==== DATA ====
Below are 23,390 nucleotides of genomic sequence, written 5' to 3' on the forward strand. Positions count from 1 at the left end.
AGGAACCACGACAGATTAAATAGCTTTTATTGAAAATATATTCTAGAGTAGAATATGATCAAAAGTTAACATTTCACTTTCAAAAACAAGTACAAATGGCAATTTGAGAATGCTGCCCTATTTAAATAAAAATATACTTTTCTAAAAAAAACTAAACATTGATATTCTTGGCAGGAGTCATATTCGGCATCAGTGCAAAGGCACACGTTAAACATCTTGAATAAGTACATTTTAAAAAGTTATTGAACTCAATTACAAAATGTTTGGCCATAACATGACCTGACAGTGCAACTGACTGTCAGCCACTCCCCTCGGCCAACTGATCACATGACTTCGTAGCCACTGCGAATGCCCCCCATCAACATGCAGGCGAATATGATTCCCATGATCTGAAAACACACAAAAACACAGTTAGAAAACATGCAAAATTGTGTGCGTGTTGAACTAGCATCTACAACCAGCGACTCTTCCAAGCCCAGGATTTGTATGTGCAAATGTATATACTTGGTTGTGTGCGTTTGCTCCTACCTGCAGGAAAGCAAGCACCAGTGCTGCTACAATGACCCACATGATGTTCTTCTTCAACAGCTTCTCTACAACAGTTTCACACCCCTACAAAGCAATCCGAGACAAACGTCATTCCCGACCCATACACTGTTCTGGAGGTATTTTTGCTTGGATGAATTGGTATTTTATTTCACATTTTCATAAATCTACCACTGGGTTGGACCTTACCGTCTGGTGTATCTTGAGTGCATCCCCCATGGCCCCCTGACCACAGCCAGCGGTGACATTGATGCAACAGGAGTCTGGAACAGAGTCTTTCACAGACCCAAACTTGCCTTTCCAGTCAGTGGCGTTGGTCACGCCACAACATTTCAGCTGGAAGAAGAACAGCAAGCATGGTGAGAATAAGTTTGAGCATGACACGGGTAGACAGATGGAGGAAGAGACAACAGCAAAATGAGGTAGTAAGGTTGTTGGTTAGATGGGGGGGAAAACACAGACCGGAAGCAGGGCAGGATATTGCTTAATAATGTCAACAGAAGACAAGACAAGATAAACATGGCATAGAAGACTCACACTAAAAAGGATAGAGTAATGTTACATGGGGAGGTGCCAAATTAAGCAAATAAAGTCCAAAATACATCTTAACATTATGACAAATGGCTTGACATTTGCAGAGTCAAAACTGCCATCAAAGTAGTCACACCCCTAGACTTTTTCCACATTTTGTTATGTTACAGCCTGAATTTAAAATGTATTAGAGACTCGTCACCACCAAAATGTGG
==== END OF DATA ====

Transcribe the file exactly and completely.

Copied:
Below are 23,390 nucleotides of genomic sequence, written 5' to 3' on the forward strand. Positions count from 1 at the left end.
AGGAACCACGACAGATTAAATAGCTTTTATTGAAAATATATTCTAGAGTAGAATATGATCAAAAGTTAACATTTCACTTTCAAAAACAAGTACAAATGGCAATTTGAGAATGCTGCCCTATTTAAATAAAAATATACTTTTCTAAAAAAAACTAAACATTGATATTCTTGGCAGGAGTCATATTCGGCATCAGTGCAAAGGCACACGTTAAACATCTTGAATAAGTACATTTTAAAAAGTTATTGAACTCAATTACAAAATGTTTGGCCATAACATGACCTGACAGTGCAACTGACTGTCAGCCACTCCCCTCGGCCAACTGATCACATGACTTCGTAGCCACTGCGAATGCCCCCCATCAACATGCAGGCGAATATGATTCCCATGATCTGAAAACACACAAAAACACAGTTAGAAAACATGCAAAATTGTGTGCGTGTTGAACTAGCATCTACAACCAGCGACTCTTCCAAGCCCAGGATTTGTATGTGCAAATGTATATACTTGGTTGTGTGCGTTTGCTCCTACCTGCAGGAAAGCAAGCACCAGTGCTGCTACAATGACCCACATGATGTTCTTCTTCAACAGCTTCTCTACAACAGTTTCACACCCCTACAAAGCAATCCGAGACAAACGTCATTCCCGACCCATACACTGTTCTGGAGGTATTTTTGCTTGGATGAATTGGTATTTTATTTCACATTTTCATAAATCTACCACTGGGTTGGACCTTACCGTCTGGTGTATCTTGAGTGCATCCCCCATGGCCCCCTGACCACAGCCAGCGGTGACATTGATGCAACAGGAGTCTGGAACAGAGTCTTTCACAGACCCAAACTTGCCTTTCCAGTCAGTGGCGTTGGTCACGCCACAACATTTCAGCTGGAAGAAGAACAGCAAGCATGGTGAGAATAAGTTTGAGCATGACACGGGTAGACAGATGGAGGAAGAGACAACAGCAAAATGAGGTAGTAAGGTTGTTGGTTAGATGGGGGGGAAAACACAGACCGGAAGCAGGGCAGGATATTGCTTAATAATGTCAACAGAAGACAAGACAAGATAAACATGGCATAGAAGACTCACACTAAAAAGGATAGAGTAATGTTACATGGGGAGGTGCCAAATTAAGCAAATAAAGTCCAAAATACATCTTAACATTATGACAAATGGCTTGACATTTGCAGAGTCAAAACTGCCATCAAAGTAGTCACACCCCTAGACTTTTTCCACATTTTGTTATGTTACAGCCTGAATTTAAAATGTATTAGAGACTCGTCACCACCAAAATGTGG